He said the judicial process for cases related to the mayhem would continue as per usual until the amnesty bill goes into effect. He also said that Abhisit and Suthep would be tried for criminal offence and not abuse of power.
As for the mayhem-related deaths, the DSI has sent 52 cases back to local police to investigate further and provide complete reports.
Of these cases, 15 had already been ruled upon by judicial inquests on the cause of death. Following the inquests, local police submitted 13 reports on each death for the DSI to review before deciding to drop or to seek prosecution review on criminal accountability.
One is a much-wanted, skilled bomb-maker. The other is the chief of a foreign-trained Runda Kumpalan Kecil (RKK) terror cell.
Police believe Abdullah U-lae assembled the two bombs and buried them at the site, off a major road in Bacho district. They detonated the second one while the EOD team was defusing the first bomb, which was found nearby, local police said yesterday.
Abdullah is wanted under four security warrants for his alleged roles in several bomb attacks. Police claim he is operating under the command of Marohmueree Kajaekasor, who heads an RKK cell active in the district.
The explosiony has prompted a new rule of engagement for EOD personnel and a restriction on members of the media, requiring them to stay 200 metres away from any suspected bombs, as cited in a statement by Army spokesman Colonel Banphot Phoolphian.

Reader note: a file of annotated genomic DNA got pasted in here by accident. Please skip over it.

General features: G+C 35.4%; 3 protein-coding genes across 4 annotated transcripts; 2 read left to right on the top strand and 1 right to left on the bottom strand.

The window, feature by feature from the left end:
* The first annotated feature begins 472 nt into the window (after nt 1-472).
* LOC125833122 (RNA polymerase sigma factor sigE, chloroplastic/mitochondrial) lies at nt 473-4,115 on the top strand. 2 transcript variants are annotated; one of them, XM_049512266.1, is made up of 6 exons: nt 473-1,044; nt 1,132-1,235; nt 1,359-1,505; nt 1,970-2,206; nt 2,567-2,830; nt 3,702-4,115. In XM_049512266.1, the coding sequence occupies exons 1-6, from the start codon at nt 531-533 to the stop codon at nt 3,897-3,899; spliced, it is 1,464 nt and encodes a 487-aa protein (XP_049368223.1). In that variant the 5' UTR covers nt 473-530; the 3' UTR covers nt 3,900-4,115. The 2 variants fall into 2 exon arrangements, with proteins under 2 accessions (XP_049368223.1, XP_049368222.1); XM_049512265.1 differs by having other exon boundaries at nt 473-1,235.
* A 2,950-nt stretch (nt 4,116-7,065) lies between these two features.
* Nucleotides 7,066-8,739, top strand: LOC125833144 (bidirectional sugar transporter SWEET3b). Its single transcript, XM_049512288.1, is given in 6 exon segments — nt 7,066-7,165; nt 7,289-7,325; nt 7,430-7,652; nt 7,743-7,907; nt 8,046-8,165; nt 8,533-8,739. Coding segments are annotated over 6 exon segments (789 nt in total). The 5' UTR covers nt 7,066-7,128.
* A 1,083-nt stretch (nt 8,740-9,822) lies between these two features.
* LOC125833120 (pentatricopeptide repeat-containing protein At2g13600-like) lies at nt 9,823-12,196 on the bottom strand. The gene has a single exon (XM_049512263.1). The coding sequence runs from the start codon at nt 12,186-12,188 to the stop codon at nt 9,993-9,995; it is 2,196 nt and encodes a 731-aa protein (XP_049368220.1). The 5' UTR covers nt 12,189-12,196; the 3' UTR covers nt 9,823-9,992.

The funerals of the three officers were attended by a large number of relatives and mourners, and presided over by their superiors. Army commander General Prayuth Chan-ocha mourned the loss of their lives and praised police and military EOD personnel for their dedication and hard work.
The three officers, Pol Sub-Lieutenants Shaen Warongphaisit and Charoon Mekmaung and Pol Sergeant Nimit Deewong, have been promoted posthumously to the rank of police lieutenant-general, police major-general and lieutenant-colonel respectively, with the change taking effect immediately, said a police spokesman.
Their families are entitled to assistance money in the range of Bt3.96 million, Bt2.98 million and Bt2.93 million respectively, while their spouses and children will be welcomed to serve as police officers.
The loss of the three EOD officials, as well as six other deaths and 15 injuries or disabilities sustained this year, have not affected regular police duties and counter-insurgency operations, said Narathiwat Police chief Pol Maj-General Phatthanawut Angkhanawin.
Suthep’s decision was prompted by House Speaker Somsak Kiatsuranont’s urgent call yesterday for a second reading of the bill tomorrow. Suthep, reportedly acting independently, will today hold a press conference to call the rallies. In Bangkok, the rally venue will be in front of Parliament, while provincial rallies will take place outside city halls.
The Pheu Thai Party yesterday resolved to vote for the revised version of the bill, which would grant amnesty to all – a condition opposed even by the government’s closest ally, the red-shirt movement.
The House will tomorrow begin its debate on the second reading
— Phuket Gazette Editors